Copper Concurs, Risk Off

Andy Waldock  |

We've been discussing the turmoil in the financial markets for the last three weeks both literally and figuratively. We've discussed the massive flow of money headed into the short-term rates in, "Expected Turbulence in the Financial Markets." We noted the rotation from industrial to precious metals in, "Re-shuffling the Metals Markets." We've caught both sides of the equity market volatility between, "Equity Rally Waves a Caution Flag" and "Hidden Strength in the S&P 500." The final piece of the confusion was addressed timely enough in, "Bottoming Action in the Euro Currency" which we wrote the night before the Dollar turned. The point of all this review is that today's action in the copper market further reinforces the increasingly negative attitude that the commercial traders are taking towards global output. Taken in total, the signs are negative. Taken individually, they are good trading opportunities.

The action in the copper market this week has been quite noteworthy. First of all, recall that the copper market has not sold off nearly as much as the precious metals have. Secondly, the copper market bottomed in late January. This is typical seasonal timing as construction prepares for spring's thaw. In fact, commercial traders had booked the most forward copper ever just over a month ago. Things looked more or less like another normal, if not outright bullish, spring until the Fed's recent meeting showed the first hint of a new reality with declining and zero rates the expected as the protracted norm due to a sluggish global economy.

Commercial copper traders are holding a record net long position near the top of their channel. Their sudden shift to selling could seriously dampen the market given the number of contracts they need to unload.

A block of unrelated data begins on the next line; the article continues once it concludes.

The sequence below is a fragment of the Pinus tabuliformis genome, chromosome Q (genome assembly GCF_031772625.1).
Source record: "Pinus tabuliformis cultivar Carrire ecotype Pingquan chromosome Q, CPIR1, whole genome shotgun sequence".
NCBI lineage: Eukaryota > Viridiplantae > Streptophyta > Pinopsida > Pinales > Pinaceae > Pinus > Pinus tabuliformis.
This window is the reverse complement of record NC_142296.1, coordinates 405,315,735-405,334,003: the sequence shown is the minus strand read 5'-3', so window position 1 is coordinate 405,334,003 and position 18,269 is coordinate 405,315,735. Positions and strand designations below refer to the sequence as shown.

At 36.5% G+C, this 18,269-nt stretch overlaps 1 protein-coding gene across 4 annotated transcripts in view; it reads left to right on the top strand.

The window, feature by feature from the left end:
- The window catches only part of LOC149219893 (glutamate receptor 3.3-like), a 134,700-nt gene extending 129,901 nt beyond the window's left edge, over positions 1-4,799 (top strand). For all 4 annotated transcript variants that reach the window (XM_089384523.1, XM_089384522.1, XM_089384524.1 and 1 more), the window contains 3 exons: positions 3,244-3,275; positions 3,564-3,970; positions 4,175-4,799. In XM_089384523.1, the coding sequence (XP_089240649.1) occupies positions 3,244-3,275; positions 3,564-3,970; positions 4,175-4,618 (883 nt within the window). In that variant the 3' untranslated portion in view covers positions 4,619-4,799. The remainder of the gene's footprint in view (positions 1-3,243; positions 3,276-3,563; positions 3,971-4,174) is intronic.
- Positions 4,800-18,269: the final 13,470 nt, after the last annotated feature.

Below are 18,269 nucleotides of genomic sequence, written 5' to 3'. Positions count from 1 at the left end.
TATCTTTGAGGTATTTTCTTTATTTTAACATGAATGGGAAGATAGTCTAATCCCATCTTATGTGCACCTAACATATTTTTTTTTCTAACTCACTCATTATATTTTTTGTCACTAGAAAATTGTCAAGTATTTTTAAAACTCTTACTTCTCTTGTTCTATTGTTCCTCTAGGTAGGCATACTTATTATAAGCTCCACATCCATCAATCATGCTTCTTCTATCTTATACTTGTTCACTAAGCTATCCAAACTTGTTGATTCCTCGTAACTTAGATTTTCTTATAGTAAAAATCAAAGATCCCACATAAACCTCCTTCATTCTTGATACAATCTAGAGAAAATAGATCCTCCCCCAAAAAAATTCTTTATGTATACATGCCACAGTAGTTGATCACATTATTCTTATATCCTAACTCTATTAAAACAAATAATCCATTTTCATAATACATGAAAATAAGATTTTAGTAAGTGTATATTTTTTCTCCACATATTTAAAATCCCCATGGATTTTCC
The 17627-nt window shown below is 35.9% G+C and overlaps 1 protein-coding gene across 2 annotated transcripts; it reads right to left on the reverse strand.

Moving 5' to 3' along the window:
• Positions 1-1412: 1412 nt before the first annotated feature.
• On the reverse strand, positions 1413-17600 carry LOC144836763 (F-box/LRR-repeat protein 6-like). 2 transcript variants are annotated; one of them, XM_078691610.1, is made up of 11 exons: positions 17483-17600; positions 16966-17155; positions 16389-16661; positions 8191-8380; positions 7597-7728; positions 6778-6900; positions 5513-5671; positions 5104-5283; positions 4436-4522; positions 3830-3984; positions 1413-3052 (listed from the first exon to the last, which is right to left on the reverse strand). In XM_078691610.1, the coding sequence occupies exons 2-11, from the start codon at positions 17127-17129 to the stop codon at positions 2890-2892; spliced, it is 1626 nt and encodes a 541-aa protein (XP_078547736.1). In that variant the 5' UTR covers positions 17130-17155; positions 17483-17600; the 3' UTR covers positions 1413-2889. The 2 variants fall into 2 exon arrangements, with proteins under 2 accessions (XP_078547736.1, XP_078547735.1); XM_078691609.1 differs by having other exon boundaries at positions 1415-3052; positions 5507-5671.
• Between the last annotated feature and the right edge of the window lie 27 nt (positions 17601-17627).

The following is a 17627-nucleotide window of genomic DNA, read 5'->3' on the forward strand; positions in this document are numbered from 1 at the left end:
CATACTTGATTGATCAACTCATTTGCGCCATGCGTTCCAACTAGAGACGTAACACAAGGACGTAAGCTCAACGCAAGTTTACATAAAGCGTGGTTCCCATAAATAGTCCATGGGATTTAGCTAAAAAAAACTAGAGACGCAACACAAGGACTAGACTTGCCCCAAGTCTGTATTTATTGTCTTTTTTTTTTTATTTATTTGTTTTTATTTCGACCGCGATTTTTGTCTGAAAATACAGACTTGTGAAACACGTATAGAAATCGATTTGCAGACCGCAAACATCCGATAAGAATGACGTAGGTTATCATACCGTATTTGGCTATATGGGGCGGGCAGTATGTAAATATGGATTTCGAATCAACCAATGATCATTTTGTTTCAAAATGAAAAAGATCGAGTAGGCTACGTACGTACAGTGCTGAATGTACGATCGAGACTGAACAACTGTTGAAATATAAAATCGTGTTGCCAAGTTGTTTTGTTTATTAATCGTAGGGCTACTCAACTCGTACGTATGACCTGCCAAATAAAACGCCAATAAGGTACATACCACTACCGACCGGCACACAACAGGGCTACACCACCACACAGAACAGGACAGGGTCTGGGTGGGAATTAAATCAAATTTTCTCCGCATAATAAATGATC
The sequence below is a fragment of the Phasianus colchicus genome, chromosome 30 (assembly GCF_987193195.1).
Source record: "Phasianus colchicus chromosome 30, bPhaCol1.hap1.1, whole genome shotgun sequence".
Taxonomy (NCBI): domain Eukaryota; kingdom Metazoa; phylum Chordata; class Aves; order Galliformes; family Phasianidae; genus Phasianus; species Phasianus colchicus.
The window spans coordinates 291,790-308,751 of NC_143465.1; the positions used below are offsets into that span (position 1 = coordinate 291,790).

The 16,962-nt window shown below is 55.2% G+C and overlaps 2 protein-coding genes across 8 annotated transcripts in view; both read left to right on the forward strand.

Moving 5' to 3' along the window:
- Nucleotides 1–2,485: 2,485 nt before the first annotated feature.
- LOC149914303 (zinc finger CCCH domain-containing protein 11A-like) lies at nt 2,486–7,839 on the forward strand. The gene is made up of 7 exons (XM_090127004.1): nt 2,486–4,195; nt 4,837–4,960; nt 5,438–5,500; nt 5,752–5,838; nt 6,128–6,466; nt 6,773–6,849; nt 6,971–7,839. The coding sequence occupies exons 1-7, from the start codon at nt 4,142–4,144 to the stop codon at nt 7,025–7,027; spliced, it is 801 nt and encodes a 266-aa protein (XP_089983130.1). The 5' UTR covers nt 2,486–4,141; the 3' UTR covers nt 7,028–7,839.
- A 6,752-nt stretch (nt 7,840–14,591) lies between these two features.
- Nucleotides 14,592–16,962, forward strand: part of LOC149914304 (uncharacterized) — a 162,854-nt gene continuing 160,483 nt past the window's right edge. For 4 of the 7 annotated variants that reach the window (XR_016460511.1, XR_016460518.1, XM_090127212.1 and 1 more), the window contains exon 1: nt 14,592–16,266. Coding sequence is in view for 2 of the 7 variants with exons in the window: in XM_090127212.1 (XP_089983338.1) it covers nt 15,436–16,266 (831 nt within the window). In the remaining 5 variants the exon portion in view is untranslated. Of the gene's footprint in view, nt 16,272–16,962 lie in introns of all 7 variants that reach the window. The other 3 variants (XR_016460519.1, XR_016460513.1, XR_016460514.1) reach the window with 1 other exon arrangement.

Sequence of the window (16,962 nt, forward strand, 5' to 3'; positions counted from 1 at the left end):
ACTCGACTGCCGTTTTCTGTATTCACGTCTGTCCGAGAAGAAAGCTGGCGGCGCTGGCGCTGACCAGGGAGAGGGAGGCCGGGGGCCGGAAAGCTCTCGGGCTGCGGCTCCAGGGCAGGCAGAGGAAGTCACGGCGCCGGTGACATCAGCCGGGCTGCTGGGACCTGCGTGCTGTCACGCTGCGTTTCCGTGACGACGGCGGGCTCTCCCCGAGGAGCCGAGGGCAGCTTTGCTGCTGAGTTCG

We noted early this month in, "Copper Traders Bailing Out of Record Position," that when the copper traders decide to sell, the futures market submits as you can see in the shaded periods on the copper futures chart below.

Commercial selling created meaningful declines in 9 out of 13 observances over the past few years.

This brings us to the current situation in the copper market. The Commercial traders appear to have had their own collective concerns about the economy and their corresponding record net long position even prior to the Fed's announcement. Now, factoring their take on the Fedspeak, we can see that they've sold 20,000 contracts in the last four weeks thus, pushing their momentum firmly into negative territory.

Perhaps even more telling was the action on Friday-Monday's rally. The market rallied more than 9.5% from Thursday's close. Typically, a move like this would be accompanied by growing open interest if it were to continue. This is fueled by people watching the market's decline who don't want to miss the rebound. Higher prices should draw in new money. However, looking at the volume and open interest reports from the periods' events paints a different picture. Open interest actually declined by nearly 6% on this rally or, 6,250 contracts. This also represents more than 11.5% of the record position that the commercial traders had accumulated heading into this rally. 

The behaviorally similar market action in the previously mentioned markets lends credence to the "about face" the commercial traders are exhibiting in the copper futures market. Based on the success they've had in predicting downturns in their own market individually, we believe the corroborating story lines taking place in related markets reinforces the story of lower global GDP ahead. Finally, the official COT Sell Signal will signal the downturn on the chart below.


DISCLOSURE: The views and opinions expressed in this article are those of the authors, and do not represent the views of Readers should not consider statements made by the author as formal recommendations and should consult their financial advisor before making any investment decisions. To read our full disclosure, please go to:


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